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Unit 1: English In A Minute
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Session 14

Welcome to English In A Minute. Give us a minute and we'll give you a hot tip about English. Grammar, vocabulary... there's so much to learn! And all taught by your favourite BBC Learning English staff!

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    Activity 1

Activity 1

Raise vs rise

Do you have a minute to spare to learn some English? Listen to Sian summarise the difference between raise and rise! Give us 60 seconds and we'll give you the English!

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Sian

Hi, I'm Sian for BBC Learning English. And today, we're going to look at the difference between raise and rise.

So raise and rise both refer to something going up, but there's a difference in how we use them.

Raise always needs a direct object – so if you raise something, you move it up. For example: I raise my eyebrows when I'm surprised!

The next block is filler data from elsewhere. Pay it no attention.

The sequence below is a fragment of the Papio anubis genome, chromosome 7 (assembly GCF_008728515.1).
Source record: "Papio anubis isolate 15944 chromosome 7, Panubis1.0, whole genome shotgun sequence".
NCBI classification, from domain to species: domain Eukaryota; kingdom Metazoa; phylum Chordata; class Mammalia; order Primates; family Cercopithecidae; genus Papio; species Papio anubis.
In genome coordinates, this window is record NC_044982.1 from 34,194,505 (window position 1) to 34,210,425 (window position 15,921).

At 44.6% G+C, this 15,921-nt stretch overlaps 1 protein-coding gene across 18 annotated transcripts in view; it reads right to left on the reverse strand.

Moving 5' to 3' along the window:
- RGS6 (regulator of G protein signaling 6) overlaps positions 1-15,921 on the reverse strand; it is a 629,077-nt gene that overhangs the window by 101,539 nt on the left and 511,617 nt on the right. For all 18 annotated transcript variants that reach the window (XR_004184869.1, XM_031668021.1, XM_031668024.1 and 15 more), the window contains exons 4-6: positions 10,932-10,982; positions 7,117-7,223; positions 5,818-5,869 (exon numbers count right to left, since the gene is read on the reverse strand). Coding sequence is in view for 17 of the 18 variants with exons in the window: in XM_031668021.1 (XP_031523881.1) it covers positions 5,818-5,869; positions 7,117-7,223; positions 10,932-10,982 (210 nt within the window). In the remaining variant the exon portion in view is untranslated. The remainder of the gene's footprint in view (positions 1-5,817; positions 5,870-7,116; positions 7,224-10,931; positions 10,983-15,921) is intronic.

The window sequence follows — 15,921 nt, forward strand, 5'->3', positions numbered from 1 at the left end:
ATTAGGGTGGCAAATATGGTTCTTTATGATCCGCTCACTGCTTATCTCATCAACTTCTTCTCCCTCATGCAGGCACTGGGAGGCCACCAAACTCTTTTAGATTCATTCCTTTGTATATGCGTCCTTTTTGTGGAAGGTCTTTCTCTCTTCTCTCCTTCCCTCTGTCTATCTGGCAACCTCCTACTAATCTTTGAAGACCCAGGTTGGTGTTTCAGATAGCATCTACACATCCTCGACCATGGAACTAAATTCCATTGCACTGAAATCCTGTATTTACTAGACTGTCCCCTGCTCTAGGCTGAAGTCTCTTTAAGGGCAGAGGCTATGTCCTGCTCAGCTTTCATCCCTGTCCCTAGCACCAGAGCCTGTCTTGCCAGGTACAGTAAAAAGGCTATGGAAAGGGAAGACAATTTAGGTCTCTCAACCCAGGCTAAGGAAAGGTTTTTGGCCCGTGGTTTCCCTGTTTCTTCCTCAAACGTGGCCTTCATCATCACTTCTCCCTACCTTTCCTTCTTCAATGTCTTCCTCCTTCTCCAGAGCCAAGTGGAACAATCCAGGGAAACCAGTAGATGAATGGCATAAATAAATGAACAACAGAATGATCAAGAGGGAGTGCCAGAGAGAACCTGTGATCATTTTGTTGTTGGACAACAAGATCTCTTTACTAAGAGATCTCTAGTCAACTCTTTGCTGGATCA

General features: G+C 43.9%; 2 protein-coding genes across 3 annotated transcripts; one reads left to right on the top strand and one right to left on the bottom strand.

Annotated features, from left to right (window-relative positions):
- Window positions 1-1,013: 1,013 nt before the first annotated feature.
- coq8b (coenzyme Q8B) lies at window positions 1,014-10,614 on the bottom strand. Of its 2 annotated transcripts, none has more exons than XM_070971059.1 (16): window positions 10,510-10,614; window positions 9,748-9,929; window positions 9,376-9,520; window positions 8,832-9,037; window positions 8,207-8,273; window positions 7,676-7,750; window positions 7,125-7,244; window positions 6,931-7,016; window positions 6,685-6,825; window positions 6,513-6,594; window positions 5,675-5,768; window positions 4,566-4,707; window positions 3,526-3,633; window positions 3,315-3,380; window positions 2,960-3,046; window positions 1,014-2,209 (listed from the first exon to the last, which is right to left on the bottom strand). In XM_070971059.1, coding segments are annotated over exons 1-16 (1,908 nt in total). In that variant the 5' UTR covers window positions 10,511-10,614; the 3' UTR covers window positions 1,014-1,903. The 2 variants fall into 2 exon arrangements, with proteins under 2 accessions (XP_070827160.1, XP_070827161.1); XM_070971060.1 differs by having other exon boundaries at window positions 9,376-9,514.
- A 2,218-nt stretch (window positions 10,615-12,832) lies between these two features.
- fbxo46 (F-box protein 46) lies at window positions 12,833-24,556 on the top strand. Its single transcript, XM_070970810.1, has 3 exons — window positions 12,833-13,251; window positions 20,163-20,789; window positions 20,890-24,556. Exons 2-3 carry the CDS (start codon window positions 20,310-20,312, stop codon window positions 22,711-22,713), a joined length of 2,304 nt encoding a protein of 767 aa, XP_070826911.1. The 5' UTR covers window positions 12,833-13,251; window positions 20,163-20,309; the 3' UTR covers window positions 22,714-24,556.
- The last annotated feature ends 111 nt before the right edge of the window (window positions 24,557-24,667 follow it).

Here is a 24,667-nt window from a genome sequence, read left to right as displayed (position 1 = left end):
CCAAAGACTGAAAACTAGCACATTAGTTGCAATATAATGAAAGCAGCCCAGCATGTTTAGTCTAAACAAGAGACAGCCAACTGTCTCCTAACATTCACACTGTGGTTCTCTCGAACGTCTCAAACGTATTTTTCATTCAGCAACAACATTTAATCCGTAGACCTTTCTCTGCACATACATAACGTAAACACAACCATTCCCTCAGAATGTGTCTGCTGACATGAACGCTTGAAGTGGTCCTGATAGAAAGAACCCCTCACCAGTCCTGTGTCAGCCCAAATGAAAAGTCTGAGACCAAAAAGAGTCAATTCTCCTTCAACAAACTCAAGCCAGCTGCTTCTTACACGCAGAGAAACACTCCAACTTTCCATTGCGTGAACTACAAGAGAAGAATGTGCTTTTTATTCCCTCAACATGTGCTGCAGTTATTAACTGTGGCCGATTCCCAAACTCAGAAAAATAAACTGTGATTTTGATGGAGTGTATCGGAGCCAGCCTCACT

And it doesn't have to be literal – so: The government plan to raise taxes. 
Don't forget this is a regular verb, so the past and past participle are both raised.

But with rise, there's no direct object. So if something rises, it goes up or increases by itself. The sun rises at 6 a.m. at the moment.
Careful, this is an irregular verb so the past is rose and the past participle is risen.

 

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Raise vs rise

Both raise and rise refer to something going up, but there is a difference.

Raise
Raise
needs a direct object - if you raise something you move it up. It has both literal and non-literal meanings and it is a regular verb, so it's past and past participle forms are raised.

  • I raise my eyebrows when I'm surprised.
  • The government plan to raise taxes.
  • He raised his voice at me in anger, but I forgave him.

Rise
Rise
does not take a direct object - things rise or go up by themselves. Rise is an irregular verb so the past form is rose and the past participle is risen.

  • The sun rises at 6a.m.
  • The water level rises twice a day because of the tide.
  • The bird rose into the air and flew away.

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